Also, the American consulting firm Generation Lab, in its latest study on the use of dating apps among university students, estimates that 79% say they do not use any, not even once a month. In contrast, the majority say they prefer to meet people in person. Of all those surveyed, none have been registered for a premium version.

“Dating a friend is imposed once again,” says Professor of Innovation at IE University Enrique Dans, who confirms that young people already prefer other dynamics to online matches. “I would say that they even consider them outdated and uncomfortable due to the number of messages that have to be answered,” he adds, predicting a future for this type of apps more focused on the adult segment of the population.

On the other hand, matching in these applications is a sign of success (or conquest for the user), but at the same time it progressively reduces the company's customer base. “Apps of all types and nuances have been appearing, but they are businesses in which if you do it very well, you yourself remove clients from the list,” analyzes Dans.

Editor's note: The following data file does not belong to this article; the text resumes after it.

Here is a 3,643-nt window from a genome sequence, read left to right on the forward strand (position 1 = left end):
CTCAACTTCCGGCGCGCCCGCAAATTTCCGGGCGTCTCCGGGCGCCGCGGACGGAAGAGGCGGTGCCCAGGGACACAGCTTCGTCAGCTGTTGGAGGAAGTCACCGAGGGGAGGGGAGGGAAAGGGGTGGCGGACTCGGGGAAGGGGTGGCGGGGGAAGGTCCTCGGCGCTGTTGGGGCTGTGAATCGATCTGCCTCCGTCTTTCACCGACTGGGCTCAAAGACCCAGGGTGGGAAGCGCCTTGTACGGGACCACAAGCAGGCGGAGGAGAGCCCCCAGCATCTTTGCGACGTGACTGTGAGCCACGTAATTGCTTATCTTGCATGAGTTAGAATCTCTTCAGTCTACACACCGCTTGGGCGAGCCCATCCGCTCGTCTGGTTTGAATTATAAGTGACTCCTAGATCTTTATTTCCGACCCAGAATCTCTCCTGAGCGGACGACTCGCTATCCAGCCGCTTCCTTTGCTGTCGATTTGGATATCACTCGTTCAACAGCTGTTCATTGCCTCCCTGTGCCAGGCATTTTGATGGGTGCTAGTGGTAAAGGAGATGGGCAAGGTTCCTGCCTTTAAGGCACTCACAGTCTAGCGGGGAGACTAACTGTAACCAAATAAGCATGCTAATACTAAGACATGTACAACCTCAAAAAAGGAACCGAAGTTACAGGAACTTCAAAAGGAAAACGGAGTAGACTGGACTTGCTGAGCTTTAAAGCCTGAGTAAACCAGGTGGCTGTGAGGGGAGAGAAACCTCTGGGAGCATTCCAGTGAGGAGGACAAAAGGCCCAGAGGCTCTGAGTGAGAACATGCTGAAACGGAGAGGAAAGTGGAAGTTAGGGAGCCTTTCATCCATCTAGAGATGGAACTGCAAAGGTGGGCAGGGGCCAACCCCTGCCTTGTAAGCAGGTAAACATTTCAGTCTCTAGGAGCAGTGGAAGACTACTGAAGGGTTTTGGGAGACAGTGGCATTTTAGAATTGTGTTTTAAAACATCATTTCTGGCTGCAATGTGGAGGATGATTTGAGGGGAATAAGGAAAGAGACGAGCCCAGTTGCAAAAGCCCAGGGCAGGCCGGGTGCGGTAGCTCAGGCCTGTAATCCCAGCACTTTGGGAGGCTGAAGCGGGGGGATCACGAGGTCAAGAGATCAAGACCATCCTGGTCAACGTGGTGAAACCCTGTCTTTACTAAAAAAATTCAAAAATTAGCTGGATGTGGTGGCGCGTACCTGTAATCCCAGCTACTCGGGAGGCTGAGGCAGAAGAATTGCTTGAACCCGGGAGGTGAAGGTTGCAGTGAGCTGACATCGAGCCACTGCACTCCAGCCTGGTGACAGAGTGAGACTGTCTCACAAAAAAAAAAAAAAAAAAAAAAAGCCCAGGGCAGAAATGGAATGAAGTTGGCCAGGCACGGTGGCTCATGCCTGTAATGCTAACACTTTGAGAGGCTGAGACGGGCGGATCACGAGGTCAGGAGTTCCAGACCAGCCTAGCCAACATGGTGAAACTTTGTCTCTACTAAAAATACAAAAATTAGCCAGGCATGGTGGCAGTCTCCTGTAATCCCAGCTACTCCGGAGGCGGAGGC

Growth expectations are what move the market in the stock market, and not turnover, recalls the Innovation professor. And the expectations generated by dating apps are currently going through a moment of great crisis.

This is also reflected in the market analysis carried out by Deutsche Bank on the behavior of Match Group shares, which emphasizes investors' concern about the long-term trajectory of the behavior that Tinder's paying users are going to have. , the crown jewel of the group. According to the analysis, due to the current economic situation, an increase in paying users in the application is not expected until well into 2024, although Tinder is expected to maintain its leadership on a global scale and that Hinge, also part of the group, will become consolidates its position in third position on the list.

A ranking that in Spain is championed by Badoo, with about 594,000 downloads, followed by Tinder, with 562,000, and Meetic, with 301,000, according to AppTweek calculations. And all of them have already begun to launch multiple payment methods in order to attract a new, more profitable clientele. Those who are willing to pay for Cupid to arrive, even if it is on a screen.